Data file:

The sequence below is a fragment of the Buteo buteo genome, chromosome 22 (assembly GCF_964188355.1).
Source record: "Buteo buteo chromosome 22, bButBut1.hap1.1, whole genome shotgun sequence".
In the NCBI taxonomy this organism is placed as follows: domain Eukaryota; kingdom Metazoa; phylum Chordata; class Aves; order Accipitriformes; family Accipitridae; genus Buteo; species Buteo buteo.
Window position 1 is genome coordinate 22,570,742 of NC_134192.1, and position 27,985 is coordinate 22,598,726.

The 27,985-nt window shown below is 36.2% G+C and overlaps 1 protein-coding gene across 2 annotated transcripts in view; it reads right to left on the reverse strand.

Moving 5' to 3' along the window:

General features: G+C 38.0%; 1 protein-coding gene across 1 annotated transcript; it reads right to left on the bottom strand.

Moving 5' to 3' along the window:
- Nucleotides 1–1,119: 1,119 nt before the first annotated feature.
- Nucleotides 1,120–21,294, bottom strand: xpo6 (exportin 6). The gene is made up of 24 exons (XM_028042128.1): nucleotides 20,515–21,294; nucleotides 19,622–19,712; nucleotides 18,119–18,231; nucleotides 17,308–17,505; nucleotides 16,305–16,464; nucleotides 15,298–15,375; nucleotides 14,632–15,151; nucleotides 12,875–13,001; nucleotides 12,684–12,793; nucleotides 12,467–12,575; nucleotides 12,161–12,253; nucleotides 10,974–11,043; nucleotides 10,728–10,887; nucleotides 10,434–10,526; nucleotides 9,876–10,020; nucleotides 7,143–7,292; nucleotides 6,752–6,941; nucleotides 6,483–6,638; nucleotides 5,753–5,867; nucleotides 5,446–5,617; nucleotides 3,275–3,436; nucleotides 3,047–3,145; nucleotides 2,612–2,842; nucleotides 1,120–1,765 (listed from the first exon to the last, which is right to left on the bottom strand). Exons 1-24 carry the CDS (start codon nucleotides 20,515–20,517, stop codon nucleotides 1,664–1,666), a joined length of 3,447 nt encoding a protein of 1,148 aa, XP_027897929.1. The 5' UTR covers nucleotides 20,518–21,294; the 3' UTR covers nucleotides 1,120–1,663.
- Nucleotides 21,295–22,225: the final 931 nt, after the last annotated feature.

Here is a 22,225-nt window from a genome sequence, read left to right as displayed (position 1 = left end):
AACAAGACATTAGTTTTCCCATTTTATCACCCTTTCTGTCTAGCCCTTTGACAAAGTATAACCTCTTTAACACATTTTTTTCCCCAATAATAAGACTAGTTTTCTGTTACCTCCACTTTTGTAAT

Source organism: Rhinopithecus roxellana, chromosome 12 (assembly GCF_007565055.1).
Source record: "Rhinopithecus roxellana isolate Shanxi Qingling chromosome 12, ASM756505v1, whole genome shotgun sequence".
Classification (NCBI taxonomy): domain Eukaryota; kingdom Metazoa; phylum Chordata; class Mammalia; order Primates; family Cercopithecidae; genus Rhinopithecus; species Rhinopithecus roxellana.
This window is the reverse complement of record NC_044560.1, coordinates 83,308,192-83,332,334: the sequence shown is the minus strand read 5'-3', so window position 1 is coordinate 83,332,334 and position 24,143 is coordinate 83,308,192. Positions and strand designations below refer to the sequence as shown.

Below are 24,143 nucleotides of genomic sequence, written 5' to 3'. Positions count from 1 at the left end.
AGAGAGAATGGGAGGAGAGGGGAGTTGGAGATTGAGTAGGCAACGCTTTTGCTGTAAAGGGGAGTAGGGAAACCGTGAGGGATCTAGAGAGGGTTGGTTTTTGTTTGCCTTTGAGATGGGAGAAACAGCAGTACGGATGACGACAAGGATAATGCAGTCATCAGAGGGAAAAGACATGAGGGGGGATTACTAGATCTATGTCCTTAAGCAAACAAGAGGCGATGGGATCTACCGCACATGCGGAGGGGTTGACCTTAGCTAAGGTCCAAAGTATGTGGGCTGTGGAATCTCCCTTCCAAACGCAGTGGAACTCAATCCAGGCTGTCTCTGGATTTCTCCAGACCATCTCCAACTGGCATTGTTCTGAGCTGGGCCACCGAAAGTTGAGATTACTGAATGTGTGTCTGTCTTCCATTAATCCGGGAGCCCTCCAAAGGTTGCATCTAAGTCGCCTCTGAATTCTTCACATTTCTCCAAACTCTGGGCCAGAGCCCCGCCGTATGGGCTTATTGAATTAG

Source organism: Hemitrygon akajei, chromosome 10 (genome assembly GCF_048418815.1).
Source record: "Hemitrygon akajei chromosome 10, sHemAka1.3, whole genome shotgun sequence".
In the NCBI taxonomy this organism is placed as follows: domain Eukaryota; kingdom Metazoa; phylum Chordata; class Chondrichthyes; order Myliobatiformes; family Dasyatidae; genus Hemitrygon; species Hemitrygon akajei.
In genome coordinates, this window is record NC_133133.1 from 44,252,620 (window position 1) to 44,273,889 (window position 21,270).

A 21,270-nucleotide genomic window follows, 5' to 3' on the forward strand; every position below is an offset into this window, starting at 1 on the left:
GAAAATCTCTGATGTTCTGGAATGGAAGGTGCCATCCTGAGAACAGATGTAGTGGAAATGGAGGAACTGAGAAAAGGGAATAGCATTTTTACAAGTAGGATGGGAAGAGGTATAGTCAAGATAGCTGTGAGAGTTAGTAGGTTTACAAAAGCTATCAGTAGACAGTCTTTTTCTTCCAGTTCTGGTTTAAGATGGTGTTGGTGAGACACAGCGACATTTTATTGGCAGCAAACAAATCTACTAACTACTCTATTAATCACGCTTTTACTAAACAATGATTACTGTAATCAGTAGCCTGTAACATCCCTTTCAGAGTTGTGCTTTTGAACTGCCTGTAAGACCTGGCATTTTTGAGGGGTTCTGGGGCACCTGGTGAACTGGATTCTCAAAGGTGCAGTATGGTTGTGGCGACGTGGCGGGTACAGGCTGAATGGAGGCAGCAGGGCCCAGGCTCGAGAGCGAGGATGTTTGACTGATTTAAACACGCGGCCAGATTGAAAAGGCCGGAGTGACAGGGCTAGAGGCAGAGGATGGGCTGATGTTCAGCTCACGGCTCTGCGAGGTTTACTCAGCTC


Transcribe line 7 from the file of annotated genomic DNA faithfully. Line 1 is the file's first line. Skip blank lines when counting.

General features: G+C 38.0%; 1 protein-coding gene across 1 annotated transcript; it reads right to left on the bottom strand.